MIDWEEK MUSINGS


PRACTICE MAKES "PERFECT”


Perfection is a funny goal to have.


I don’t believe in perfection. It implies that there is no room for improvement and that something or someone is unable to change for fear of becoming imperfect once more. Imperfections are what makes the things we


love and adore, the things we love and adore. Embrace them. Don’t fear them. If everything was perfect there would be no mystery, no adventure and no reason to be or try anything new. Be you.


BE IMPERFECT


With that out of the way, in this post I go over what I am doing to keep my eye sharp during the wedding hiatus and why I believe it is important to stay practised even in these unusual times. I’ll also touch on what I believe turns a ‘picture’ into a ‘photograph’, and how I believe people are perceiving the value of photography in the modern day.



KEEPING A SHARP EYE

During the wedding hiatus of 2020, it is becoming more and more important to find other avenues to keep a sharp eye and heightened senses, skills that are needed when photographing someone’s wedding day. It is a once-in-a-lifetime event, so there are no second chances. Every moment passes by in the blink of an eye, and a wedding photographer must be able to adapt and react to capture those moments that so may people hold dear. The cheeky little smiles, the quick embraces, the slips, trips, smiles and laughter. Each blink of an eye is a moment missed. A memory lost to the sands of time. I know that soon, once the pandemic is “over” (if there will ever be such a thing) I will be back, working with new couples to celebrate their, more than likely delayed, wedding. I cannot afford to become complacent or to lose my eye for these kind of situations. So I must try and put myself in a place where these skills are tested, whilst staying safe. Where better to achieve this than on the streets.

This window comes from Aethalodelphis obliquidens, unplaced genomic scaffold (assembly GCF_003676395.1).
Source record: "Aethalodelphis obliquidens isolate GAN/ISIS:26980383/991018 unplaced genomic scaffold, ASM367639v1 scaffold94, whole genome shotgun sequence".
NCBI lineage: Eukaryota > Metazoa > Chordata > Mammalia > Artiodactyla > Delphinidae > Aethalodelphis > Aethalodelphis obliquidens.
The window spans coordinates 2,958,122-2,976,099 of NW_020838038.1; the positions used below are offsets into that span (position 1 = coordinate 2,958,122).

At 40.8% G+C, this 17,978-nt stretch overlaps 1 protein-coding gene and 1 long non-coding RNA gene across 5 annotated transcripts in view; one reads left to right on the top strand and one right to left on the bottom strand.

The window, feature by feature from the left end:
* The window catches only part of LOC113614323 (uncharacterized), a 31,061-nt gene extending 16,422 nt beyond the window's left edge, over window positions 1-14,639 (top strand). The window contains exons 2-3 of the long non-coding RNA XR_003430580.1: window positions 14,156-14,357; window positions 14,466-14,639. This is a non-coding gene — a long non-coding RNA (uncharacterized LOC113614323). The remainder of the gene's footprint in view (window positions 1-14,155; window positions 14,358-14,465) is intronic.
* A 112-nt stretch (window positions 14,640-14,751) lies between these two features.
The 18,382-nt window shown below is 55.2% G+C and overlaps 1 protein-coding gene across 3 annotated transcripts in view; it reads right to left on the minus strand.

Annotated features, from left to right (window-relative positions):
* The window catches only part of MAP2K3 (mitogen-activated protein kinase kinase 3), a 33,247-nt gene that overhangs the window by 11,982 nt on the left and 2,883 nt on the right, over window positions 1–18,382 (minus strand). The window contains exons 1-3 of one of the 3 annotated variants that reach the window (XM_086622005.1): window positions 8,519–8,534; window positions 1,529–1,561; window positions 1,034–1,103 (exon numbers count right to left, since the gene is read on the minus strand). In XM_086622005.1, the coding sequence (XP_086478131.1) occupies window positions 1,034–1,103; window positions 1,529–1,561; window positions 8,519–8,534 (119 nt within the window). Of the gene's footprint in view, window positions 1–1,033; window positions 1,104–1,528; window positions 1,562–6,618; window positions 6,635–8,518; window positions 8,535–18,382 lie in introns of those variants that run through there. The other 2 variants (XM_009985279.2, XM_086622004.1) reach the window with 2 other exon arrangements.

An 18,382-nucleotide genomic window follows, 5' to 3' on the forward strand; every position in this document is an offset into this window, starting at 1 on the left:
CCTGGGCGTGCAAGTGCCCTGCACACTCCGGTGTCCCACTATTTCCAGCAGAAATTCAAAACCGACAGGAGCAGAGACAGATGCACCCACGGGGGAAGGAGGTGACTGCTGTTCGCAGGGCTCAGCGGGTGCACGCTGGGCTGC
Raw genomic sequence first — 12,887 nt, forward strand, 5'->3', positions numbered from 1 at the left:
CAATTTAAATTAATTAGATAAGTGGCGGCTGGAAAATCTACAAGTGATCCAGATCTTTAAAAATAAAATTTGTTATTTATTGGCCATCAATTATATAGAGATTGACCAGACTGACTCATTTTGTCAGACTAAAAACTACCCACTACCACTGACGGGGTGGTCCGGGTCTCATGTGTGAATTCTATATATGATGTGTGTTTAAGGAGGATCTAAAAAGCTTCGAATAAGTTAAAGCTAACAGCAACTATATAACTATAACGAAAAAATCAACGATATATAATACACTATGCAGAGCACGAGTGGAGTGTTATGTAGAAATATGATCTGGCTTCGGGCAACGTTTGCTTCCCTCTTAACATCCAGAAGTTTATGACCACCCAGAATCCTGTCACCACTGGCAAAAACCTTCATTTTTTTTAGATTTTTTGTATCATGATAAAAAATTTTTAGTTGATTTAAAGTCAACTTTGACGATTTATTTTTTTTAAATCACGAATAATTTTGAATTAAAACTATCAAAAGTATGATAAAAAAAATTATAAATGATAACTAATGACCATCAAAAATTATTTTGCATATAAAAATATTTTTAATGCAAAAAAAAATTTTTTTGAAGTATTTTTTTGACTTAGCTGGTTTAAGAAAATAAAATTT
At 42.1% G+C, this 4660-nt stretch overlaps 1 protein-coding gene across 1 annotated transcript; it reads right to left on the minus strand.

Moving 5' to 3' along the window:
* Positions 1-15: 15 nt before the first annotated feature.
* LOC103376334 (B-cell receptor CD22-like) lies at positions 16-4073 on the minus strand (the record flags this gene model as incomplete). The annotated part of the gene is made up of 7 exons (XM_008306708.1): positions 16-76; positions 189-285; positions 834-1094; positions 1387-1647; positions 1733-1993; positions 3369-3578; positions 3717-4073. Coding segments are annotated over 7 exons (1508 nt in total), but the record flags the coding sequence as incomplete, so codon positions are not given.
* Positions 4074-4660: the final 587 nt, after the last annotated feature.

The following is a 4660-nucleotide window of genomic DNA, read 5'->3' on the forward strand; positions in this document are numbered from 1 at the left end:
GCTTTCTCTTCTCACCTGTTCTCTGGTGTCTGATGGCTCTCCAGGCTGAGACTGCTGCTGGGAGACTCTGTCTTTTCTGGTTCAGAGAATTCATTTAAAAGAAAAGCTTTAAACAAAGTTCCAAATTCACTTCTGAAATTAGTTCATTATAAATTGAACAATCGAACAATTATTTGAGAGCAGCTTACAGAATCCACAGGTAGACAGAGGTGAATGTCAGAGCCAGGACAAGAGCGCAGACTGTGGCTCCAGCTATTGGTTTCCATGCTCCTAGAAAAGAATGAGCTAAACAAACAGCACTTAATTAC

STREET DOESN'T ALWAYS MEAN GRITTY


I understand that the words “street photography” do not inspire the feelings of beauty and finesse that are often associated with wedding photography. But photographs taken on the street do not necessarily have an on-the-street feel to them. Sure, there are no flowing veils or first dances, but the fundamentals of my style of wedding photography and my street photography are the same. It’s about capturing fleeting moments, details, intriguing patterns and emotions. The editing style I use between the two may be substantially different, but the heart and soul that goes into making them is all the same.